The main thing I'm trying to answer is this: What are the distinguishing features between a "new feature" and a "product enhancement" when it comes to software development? Specifically, when applied to Scrum.

Here are some possible criteria that come to mind:

  1. The complexity of the request (points)
  2. How independent the final result will be from other parts of the application (e.g., adding a field to form vs adding a whole new form)

The other possibility is that I'm thinking about this all wrong and there's better, clearer terminology that should be used.

2 Answers 2


I guess this cannot be answered in a generally accepted way. However this is how I would put it:

A feature is new functionality i.e. a user can do something new with the software. An enhancement makes doing something that was possible before simpler, more powerful or adds somehow to existing functionality.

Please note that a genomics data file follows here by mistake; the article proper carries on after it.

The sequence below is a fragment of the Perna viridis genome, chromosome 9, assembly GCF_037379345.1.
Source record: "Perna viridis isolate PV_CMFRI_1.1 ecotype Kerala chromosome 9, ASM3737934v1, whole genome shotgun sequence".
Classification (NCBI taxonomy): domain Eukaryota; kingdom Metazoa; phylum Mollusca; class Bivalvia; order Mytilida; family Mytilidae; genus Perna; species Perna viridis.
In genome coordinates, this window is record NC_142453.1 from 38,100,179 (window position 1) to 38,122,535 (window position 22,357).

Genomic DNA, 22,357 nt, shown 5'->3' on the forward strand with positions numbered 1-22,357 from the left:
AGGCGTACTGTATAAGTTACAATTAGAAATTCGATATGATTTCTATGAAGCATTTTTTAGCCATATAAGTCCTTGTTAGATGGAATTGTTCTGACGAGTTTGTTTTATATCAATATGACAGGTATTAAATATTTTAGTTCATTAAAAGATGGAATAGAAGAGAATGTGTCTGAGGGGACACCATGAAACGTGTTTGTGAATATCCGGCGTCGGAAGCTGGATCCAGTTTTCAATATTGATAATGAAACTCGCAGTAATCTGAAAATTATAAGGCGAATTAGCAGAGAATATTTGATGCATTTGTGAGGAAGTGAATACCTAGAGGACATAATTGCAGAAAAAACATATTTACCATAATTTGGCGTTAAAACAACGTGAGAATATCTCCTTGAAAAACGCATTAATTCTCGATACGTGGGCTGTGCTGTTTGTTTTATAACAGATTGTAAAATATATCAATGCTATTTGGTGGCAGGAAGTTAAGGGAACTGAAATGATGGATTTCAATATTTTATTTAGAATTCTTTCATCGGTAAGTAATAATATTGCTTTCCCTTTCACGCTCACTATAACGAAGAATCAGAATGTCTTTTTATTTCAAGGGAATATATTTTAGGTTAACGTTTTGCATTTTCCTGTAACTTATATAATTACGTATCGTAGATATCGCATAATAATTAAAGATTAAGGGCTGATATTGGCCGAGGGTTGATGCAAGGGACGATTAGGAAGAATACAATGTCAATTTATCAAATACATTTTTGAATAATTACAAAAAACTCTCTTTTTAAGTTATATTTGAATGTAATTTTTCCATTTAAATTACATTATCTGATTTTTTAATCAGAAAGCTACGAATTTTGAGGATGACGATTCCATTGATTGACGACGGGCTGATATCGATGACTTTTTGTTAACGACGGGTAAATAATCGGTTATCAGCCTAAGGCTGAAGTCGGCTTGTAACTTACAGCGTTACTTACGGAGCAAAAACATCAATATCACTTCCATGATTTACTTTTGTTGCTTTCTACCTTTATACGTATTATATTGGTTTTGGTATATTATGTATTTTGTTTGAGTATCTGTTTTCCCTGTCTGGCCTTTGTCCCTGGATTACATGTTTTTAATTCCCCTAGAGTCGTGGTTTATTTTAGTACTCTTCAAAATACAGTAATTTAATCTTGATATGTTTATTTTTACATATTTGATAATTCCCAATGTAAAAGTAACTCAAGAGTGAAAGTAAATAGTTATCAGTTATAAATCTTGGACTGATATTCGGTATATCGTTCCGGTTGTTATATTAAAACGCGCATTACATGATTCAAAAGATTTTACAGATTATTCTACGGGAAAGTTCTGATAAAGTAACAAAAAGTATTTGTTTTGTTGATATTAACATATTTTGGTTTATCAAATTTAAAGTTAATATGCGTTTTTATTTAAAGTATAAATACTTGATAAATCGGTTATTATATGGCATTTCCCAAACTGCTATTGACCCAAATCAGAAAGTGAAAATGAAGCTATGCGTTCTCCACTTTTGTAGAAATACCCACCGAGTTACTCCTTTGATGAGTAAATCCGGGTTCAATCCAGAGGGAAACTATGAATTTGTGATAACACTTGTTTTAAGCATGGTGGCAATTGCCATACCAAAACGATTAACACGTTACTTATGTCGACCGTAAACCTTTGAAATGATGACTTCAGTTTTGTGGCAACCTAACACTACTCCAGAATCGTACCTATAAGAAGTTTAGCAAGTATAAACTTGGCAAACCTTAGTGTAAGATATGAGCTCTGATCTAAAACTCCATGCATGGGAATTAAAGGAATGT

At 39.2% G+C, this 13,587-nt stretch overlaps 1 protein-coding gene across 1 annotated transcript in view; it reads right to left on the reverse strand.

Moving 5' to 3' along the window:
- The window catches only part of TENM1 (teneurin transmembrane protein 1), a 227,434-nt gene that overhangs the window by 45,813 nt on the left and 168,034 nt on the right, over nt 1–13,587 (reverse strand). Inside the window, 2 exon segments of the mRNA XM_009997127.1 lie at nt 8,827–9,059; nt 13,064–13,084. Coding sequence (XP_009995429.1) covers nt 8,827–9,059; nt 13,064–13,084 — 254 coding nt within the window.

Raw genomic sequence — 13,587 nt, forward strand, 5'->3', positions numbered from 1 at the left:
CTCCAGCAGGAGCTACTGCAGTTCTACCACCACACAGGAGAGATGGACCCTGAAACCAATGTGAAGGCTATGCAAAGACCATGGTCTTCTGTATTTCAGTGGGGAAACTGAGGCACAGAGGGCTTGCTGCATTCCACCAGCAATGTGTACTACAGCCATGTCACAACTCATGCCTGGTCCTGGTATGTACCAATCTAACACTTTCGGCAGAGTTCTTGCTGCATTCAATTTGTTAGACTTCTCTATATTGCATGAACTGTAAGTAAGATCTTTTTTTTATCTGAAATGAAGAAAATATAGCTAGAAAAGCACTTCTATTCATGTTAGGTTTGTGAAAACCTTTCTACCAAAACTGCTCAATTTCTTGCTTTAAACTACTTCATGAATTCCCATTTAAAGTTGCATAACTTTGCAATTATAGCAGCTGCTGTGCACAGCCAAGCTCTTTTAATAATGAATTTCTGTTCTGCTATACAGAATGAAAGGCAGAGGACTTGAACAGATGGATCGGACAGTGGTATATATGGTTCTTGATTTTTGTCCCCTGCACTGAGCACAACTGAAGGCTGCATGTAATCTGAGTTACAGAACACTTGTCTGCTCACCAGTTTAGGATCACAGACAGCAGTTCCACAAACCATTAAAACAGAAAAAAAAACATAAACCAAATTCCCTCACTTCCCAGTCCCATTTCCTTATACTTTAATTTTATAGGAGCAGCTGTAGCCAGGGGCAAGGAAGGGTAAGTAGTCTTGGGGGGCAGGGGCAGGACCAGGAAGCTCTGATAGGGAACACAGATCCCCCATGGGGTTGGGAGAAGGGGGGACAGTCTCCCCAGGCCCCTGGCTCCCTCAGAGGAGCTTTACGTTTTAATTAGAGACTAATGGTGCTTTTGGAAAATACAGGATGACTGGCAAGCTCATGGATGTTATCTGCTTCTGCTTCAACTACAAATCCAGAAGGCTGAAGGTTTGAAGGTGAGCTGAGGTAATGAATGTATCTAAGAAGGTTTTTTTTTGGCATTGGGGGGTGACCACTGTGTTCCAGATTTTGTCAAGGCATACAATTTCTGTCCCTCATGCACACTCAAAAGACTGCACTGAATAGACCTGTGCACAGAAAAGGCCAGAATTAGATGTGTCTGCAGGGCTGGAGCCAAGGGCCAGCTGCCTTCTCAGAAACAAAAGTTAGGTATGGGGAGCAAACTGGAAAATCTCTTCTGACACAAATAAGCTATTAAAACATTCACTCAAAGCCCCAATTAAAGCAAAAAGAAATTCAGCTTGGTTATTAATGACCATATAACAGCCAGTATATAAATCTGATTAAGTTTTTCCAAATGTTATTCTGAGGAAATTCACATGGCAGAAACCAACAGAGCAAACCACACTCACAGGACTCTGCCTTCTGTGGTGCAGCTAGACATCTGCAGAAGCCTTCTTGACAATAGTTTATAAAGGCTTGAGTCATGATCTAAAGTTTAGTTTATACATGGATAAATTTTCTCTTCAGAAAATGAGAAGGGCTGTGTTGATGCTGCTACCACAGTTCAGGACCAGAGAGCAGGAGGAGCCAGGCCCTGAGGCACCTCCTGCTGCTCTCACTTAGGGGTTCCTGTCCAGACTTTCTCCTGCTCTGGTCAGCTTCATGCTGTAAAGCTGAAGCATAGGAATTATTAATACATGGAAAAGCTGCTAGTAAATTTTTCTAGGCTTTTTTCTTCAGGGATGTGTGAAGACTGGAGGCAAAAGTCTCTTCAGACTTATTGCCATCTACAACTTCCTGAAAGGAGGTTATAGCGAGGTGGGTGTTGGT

+1 for Christian's answer. Another way to look at it is:

When the initial "new" feature is delivered to the customer or product owner; do they come back with a bunch of requests to modify the feature? Do they report a number of "defects" against the feature that arose because the initial feature story(s) were not fully documented?

These are enhancement requests to existing functionality and in Scrum would be considered enhancement backlogs or stories. If the request describes new value to the customer that was not captured in the initial feature story(s) it is not tech debt, or a defect; it is an enhancement.

If you are using an enhancement story to address scope change or make a case for additional resources:

High level Agile planning usually results in a product roadmap of sorts with feature level milestones (aka should be feature complete in a given quarter, release, etc); any other stories that modify that feature area after the feature complete date or production release of the feature can be considered enhancement requests.

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